There is an old saying in the Border Patrol that with these tools, an agent can fix just about anything. We patrol rugged and remote areas, and we have long relied on our own ingenuity to communicate, fix equipment and even build early versions of border barriers and technology. But Border Patrol ingenuity alone cannot address the border security and humanitarian crisis we've been facing this past year.
I joined the Border Patrol 25 years ago because of my strong belief in our border security mission. Our mission is to address all threats at our border, to stop everyone and everything from crossing between authorized points of entry. The threat of transnational criminal organizations is ever-present as they smuggle drugs, weapons, cash and people in support of their criminal enterprises. Through generations of experience, Border Patrol developed a set of tools to address cross-border illegal activity: technology to give us awareness of illegal activity, physical barriers to slow or stop it and agents to respond and make an arrest. In my 25-year career, I've personally seen these tools deliver true border security results in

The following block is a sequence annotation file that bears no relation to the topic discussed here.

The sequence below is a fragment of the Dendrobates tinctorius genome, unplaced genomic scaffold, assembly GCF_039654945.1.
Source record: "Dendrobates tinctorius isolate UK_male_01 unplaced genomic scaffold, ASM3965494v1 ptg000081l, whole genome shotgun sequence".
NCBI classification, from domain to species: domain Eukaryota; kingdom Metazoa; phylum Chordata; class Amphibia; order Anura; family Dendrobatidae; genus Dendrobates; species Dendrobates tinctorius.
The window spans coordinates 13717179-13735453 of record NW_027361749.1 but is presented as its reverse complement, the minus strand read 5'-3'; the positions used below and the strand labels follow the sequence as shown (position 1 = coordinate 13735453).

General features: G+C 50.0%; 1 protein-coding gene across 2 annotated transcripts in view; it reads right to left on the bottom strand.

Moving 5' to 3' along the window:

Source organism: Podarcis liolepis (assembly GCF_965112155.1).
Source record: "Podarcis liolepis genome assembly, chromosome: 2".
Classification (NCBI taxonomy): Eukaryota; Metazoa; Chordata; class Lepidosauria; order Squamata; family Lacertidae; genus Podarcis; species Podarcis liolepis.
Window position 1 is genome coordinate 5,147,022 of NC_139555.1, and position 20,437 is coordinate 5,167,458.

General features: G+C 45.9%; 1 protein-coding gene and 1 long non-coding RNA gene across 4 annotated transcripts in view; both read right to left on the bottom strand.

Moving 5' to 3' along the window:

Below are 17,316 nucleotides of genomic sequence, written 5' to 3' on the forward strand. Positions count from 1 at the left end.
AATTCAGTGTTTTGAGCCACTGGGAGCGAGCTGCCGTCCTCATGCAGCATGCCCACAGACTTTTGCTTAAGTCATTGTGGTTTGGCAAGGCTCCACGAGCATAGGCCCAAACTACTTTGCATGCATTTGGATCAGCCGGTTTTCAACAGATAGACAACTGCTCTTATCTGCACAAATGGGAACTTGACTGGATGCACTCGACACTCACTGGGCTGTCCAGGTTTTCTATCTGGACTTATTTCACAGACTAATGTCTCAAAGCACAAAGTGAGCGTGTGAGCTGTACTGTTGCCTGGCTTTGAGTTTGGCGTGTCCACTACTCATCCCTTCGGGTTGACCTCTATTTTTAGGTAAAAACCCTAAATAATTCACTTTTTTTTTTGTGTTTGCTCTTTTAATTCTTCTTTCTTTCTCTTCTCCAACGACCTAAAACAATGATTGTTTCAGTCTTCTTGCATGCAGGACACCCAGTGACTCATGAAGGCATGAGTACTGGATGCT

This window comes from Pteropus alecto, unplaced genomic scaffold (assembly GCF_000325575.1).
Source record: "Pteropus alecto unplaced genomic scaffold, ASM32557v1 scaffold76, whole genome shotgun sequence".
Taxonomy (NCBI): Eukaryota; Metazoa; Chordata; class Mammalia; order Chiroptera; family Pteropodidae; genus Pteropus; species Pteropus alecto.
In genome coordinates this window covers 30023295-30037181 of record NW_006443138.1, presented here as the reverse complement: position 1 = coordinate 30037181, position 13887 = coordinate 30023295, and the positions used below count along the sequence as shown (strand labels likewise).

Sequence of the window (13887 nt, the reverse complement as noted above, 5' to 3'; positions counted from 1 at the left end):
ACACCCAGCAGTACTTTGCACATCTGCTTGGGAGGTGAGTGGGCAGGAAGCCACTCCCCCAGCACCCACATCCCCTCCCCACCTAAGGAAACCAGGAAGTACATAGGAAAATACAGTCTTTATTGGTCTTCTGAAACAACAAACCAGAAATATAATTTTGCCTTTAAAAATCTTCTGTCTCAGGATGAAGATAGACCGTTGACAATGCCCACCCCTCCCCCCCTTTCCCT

places like Douglas and Yuma, Arizona and El Paso, Texas.
Without a doubt, the current crisis has been unlike anything Border Patrol has faced in our 95-year history. Last fiscal year, agents apprehended more than 850,000 people along the southern border. For the first time in our history, 321,000 of those apprehensions were children. Smuggling organizations profited from illegal immigration like never before, leveraging our outdated immigration system to advertise "bring a child and you will be released."